Explaining health inequalities in Australia: the contribution of income, wealth and employment

Joanne Flavel, Martin McKee, Fisaha Haile Tesfay, Connie Musolino, Toby Freeman, Helen Van Eyk, Fran Baum

Research output: Contribution to journalArticlepeer-review

1 Downloads (Pure)

Abstract

Background: Studies show widespread widening of socioeconomic and health inequalities. Comprehensive primary health care has a focus on equity and to enact this requires more data on drivers of the increase in inequities. Hence, we examined trends in the distribution of income, wealth, employment and health in Australia. 

Methods: We analysed data from the Public Health Information Development Unit and Australian Bureau of Statistics. Inequalities were assessed using rate ratios and the slope index of inequality. 

Results: We found that the social gradient in health, income, wealth and labour force participation has steepened in Australia, and inequalities widened between the quintile living in the most disadvantaged areas and the quintile living in the least disadvantaged areas.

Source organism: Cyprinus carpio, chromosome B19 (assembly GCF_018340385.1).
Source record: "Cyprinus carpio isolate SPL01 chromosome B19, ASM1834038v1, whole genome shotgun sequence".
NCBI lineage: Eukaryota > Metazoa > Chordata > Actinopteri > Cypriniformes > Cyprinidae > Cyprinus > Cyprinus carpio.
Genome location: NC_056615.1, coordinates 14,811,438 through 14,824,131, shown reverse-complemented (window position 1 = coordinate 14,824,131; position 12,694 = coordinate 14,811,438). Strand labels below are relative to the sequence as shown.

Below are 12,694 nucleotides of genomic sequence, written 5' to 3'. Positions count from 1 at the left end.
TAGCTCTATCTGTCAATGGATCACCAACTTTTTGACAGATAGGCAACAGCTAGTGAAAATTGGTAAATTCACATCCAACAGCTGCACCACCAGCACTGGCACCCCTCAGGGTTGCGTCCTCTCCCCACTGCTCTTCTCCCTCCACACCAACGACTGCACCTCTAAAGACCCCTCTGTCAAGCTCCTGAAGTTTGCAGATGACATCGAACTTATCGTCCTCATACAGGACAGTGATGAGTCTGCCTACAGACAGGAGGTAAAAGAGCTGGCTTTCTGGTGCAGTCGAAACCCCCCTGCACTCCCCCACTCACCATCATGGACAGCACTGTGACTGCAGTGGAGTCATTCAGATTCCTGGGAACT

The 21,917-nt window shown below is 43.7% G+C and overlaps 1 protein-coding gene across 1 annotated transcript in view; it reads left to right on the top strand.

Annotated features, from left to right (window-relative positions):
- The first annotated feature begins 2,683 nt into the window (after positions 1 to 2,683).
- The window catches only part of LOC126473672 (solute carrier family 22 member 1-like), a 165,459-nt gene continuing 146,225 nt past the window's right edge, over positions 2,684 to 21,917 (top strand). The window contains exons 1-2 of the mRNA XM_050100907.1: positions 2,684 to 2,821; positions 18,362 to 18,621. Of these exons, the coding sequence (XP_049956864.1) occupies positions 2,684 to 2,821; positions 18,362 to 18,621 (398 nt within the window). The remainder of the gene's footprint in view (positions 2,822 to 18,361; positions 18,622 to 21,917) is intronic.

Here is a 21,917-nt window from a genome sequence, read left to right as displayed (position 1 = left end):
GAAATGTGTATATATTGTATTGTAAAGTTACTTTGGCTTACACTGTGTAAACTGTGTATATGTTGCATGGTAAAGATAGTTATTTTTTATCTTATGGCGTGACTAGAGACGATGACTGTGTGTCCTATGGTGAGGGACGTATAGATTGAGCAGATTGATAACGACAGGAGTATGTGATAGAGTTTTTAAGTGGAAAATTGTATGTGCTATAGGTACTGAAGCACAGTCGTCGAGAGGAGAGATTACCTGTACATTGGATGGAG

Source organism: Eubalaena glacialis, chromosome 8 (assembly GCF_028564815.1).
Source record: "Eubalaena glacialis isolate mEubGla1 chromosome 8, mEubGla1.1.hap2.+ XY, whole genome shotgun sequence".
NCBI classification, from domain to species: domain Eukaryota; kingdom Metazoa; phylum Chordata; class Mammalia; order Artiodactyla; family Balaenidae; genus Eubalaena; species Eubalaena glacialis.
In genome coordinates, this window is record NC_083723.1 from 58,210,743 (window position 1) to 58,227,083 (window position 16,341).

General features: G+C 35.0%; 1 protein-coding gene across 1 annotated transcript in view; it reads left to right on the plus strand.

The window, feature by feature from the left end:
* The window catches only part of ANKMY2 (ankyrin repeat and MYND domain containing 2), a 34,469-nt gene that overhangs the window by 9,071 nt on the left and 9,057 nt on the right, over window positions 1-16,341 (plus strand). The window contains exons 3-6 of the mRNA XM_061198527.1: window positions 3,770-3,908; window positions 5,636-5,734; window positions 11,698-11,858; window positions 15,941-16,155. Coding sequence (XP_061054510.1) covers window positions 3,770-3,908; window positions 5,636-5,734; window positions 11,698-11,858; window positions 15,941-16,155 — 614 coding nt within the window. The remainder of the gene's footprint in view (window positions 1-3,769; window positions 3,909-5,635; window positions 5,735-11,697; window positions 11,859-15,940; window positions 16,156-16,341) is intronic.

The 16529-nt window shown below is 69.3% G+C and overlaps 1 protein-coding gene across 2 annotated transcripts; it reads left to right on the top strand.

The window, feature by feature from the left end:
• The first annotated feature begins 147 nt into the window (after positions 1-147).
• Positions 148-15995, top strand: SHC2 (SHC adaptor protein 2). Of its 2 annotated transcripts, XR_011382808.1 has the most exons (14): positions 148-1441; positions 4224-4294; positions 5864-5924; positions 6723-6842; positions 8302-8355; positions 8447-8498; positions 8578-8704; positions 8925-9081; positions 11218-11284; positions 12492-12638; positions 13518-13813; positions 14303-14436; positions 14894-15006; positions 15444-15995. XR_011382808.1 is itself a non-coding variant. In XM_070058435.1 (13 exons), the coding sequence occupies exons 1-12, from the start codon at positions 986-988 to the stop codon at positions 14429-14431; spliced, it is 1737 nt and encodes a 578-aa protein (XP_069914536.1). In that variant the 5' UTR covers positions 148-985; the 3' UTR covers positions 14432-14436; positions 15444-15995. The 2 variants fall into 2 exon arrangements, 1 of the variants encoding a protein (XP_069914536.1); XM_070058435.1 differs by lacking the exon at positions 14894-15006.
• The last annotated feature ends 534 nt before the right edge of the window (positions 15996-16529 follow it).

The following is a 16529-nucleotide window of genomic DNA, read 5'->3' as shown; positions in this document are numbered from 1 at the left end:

Conclusion: Widening income, wealth and employment inequalities have been accompanied by increasing health inequalities, and have reinforced and amplified adverse health effects, leading to increased mortality inequality. Effective comprehensive primary health care needs to be informed by an understanding of structural factors driving economic and health inequities.

Original languageEnglish
Number of pages8
JournalAustralian journal of primary health
Early online date13 Jul 2022
DOIs
Publication statusE-pub ahead of print - 13 Jul 2022

Keywords

  • Australia
  • economic inequality
  • health equity
  • health inequalities
  • social class
  • social determinants of health
  • social gradient
  • socioeconomic factors

Fingerprint

Dive into the research topics of 'Explaining health inequalities in Australia: the contribution of income, wealth and employment'. Together they form a unique fingerprint.

Cite this